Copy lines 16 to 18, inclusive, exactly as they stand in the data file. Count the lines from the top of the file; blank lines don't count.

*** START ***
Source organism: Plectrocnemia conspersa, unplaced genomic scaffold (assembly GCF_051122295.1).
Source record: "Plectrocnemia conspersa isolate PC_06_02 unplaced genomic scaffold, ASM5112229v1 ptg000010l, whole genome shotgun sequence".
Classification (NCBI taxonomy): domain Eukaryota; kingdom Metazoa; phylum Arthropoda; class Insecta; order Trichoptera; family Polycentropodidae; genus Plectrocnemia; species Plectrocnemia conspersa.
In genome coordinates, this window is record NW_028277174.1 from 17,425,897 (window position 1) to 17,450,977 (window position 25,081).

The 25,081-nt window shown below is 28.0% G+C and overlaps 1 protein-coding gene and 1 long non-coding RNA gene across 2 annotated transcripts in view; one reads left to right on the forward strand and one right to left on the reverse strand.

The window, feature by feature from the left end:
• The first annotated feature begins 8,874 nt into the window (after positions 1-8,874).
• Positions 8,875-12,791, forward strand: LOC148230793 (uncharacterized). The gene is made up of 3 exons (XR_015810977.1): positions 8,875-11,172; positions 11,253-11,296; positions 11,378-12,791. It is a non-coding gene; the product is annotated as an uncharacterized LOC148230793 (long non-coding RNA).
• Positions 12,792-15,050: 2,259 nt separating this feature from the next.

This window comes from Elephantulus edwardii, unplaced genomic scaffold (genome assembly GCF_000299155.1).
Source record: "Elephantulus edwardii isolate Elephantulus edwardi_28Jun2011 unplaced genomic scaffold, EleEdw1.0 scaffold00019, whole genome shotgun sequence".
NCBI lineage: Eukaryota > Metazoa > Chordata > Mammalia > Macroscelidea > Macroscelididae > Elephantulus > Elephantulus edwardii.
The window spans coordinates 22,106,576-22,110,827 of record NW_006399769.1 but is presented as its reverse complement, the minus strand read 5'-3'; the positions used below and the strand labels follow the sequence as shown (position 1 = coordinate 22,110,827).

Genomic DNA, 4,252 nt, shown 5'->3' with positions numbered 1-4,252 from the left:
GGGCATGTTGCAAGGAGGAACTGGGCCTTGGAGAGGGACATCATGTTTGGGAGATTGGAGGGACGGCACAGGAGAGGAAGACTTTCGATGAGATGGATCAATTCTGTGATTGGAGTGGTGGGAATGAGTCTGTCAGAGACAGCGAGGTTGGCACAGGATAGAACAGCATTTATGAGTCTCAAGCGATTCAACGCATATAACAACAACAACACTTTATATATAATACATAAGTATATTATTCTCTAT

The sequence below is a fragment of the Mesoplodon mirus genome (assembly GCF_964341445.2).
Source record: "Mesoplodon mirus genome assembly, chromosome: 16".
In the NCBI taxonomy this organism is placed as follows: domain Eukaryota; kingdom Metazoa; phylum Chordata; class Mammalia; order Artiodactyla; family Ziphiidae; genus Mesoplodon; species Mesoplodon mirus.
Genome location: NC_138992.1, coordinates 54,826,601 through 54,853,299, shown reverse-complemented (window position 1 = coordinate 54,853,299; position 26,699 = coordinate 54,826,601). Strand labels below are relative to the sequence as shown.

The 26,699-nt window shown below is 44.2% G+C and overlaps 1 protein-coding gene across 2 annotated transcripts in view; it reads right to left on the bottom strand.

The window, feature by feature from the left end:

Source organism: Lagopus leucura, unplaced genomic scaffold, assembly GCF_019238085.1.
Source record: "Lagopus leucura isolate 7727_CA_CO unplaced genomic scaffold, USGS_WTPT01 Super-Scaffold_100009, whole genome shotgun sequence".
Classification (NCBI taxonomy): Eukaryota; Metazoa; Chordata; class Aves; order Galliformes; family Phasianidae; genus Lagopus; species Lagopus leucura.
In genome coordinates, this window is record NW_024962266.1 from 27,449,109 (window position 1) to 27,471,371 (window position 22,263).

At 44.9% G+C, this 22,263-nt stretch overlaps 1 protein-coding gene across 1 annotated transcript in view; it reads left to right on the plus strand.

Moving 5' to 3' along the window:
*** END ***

The sequence below is a fragment of the Mesoplodon mirus genome (assembly GCF_964341445.2).
Source record: "Mesoplodon mirus genome assembly, chromosome: 16".
In the NCBI taxonomy this organism is placed as follows: domain Eukaryota; kingdom Metazoa; phylum Chordata; class Mammalia; order Artiodactyla; family Ziphiidae; genus Mesoplodon; species Mesoplodon mirus.